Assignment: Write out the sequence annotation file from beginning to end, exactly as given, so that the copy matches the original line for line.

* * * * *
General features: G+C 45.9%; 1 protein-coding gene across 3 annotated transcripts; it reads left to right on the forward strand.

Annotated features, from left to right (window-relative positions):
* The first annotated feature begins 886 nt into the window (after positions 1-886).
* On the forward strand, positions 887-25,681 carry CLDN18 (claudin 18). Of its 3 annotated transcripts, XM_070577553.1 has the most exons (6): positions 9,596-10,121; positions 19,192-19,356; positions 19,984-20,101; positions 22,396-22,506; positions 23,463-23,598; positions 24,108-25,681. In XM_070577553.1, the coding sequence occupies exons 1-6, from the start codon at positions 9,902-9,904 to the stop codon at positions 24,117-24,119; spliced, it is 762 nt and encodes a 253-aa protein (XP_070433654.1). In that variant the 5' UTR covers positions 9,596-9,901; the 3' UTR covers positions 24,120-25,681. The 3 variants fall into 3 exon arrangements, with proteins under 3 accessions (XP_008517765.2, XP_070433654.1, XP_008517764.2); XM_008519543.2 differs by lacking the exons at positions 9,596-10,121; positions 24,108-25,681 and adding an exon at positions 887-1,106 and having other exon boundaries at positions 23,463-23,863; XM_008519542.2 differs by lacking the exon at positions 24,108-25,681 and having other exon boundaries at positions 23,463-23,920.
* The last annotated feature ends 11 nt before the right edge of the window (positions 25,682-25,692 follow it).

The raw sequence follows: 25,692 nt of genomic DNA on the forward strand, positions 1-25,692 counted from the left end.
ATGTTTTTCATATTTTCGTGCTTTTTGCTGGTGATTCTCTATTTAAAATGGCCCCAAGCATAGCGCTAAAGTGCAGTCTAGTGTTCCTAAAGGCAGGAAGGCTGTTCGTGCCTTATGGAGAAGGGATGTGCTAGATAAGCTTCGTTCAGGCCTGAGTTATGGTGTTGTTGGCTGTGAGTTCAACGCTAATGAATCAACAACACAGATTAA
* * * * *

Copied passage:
General features: G+C 45.9%; 1 protein-coding gene across 3 annotated transcripts; it reads left to right on the forward strand.

Annotated features, from left to right (window-relative positions):
* The first annotated feature begins 886 nt into the window (after positions 1-886).
* On the forward strand, positions 887-25,681 carry CLDN18 (claudin 18). Of its 3 annotated transcripts, XM_070577553.1 has the most exons (6): positions 9,596-10,121; positions 19,192-19,356; positions 19,984-20,101; positions 22,396-22,506; positions 23,463-23,598; positions 24,108-25,681. In XM_070577553.1, the coding sequence occupies exons 1-6, from the start codon at positions 9,902-9,904 to the stop codon at positions 24,117-24,119; spliced, it is 762 nt and encodes a 253-aa protein (XP_070433654.1). In that variant the 5' UTR covers positions 9,596-9,901; the 3' UTR covers positions 24,120-25,681. The 3 variants fall into 3 exon arrangements, with proteins under 3 accessions (XP_008517765.2, XP_070433654.1, XP_008517764.2); XM_008519543.2 differs by lacking the exons at positions 9,596-10,121; positions 24,108-25,681 and adding an exon at positions 887-1,106 and having other exon boundaries at positions 23,463-23,863; XM_008519542.2 differs by lacking the exon at positions 24,108-25,681 and having other exon boundaries at positions 23,463-23,920.
* The last annotated feature ends 11 nt before the right edge of the window (positions 25,682-25,692 follow it).

The raw sequence follows: 25,692 nt of genomic DNA on the forward strand, positions 1-25,692 counted from the left end.
ATGTTTTTCATATTTTCGTGCTTTTTGCTGGTGATTCTCTATTTAAAATGGCCCCAAGCATAGCGCTAAAGTGCAGTCTAGTGTTCCTAAAGGCAGGAAGGCTGTTCGTGCCTTATGGAGAAGGGATGTGCTAGATAAGCTTCGTTCAGGCCTGAGTTATGGTGTTGTTGGCTGTGAGTTCAACGCTAATGAATCAACAACACAGATTAA